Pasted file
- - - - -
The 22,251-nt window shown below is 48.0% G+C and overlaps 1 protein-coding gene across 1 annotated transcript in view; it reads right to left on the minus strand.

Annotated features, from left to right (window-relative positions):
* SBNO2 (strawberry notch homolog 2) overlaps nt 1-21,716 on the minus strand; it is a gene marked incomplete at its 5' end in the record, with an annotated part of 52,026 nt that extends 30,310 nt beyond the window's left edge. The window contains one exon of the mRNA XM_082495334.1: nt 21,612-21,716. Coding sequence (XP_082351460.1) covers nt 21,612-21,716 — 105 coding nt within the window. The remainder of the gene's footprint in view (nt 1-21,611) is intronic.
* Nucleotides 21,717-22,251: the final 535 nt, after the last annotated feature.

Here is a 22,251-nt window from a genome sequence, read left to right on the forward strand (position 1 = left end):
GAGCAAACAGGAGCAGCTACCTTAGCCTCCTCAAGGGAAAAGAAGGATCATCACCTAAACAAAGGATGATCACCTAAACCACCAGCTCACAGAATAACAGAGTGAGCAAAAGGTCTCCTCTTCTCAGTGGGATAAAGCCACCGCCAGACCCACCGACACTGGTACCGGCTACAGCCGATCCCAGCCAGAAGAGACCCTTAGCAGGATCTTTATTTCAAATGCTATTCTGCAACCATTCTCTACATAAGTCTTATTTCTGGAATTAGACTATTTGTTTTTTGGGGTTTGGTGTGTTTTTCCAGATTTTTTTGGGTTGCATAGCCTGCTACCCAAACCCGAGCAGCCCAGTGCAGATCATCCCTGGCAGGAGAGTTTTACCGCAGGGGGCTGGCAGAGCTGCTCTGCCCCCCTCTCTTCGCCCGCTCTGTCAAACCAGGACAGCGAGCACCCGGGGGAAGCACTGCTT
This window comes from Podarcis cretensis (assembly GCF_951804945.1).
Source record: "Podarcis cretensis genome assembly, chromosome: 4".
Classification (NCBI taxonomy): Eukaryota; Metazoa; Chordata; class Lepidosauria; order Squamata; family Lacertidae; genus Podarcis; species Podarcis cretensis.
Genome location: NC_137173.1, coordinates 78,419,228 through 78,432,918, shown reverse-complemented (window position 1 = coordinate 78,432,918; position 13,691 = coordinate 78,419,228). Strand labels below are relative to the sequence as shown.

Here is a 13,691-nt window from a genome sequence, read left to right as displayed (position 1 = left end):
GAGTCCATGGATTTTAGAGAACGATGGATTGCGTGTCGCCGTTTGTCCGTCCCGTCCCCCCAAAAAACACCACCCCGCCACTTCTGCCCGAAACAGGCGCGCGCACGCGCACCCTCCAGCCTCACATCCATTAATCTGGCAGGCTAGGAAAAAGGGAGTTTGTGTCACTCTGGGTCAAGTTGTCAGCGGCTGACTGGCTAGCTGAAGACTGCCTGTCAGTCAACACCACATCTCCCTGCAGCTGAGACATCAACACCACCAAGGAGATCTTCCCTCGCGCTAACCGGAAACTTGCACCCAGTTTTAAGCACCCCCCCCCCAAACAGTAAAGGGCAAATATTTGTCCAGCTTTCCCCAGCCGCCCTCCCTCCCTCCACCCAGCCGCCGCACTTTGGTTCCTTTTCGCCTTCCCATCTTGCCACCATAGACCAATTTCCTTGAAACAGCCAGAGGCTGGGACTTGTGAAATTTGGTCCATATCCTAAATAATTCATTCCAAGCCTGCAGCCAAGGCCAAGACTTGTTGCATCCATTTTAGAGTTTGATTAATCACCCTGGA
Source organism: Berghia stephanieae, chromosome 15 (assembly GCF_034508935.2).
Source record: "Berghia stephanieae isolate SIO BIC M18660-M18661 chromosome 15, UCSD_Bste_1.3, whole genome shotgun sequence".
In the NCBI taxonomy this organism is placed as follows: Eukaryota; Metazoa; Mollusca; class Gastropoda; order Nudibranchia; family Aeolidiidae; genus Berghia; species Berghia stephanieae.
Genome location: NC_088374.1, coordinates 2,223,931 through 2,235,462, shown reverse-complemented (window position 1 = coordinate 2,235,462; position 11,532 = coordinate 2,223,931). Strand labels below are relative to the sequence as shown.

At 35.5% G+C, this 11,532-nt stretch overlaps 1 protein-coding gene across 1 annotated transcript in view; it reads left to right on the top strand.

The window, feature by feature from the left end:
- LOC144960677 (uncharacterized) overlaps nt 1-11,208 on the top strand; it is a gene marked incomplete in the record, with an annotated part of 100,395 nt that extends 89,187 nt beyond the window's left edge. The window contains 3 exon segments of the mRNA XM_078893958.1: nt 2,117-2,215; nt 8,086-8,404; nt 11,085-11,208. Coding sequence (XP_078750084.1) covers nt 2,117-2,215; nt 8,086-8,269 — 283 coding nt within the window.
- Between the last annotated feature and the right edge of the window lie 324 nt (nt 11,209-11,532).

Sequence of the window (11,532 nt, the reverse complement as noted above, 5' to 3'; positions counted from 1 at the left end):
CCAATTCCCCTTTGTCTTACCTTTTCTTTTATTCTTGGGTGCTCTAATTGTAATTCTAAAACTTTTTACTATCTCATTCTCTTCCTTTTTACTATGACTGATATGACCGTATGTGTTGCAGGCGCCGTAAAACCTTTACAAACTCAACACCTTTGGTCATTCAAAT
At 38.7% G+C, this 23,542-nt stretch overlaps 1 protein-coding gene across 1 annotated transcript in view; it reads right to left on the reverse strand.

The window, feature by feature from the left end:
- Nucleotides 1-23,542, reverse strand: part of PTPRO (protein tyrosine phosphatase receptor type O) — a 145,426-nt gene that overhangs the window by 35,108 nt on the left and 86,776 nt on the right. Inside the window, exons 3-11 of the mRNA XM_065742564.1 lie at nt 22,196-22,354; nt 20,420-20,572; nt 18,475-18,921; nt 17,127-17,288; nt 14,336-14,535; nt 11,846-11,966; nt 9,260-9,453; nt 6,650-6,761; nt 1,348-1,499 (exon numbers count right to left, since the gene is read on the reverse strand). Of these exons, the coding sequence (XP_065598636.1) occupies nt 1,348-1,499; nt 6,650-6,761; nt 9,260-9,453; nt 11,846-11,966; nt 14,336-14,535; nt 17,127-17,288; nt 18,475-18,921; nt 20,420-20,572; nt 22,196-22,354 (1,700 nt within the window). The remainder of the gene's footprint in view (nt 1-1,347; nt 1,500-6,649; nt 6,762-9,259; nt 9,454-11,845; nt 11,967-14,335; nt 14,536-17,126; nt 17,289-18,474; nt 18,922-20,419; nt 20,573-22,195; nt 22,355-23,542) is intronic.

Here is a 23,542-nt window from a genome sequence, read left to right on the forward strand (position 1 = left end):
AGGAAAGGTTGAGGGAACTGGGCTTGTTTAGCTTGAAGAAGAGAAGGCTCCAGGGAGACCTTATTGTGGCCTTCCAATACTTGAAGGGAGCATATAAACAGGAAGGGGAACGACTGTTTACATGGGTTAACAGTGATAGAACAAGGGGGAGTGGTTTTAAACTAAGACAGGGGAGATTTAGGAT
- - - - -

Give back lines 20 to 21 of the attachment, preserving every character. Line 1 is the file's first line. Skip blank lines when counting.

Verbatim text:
- Between the last annotated feature and the right edge of the window lie 324 nt (nt 11,209-11,532).

Sequence of the window (11,532 nt, the reverse complement as noted above, 5' to 3'; positions counted from 1 at the left end):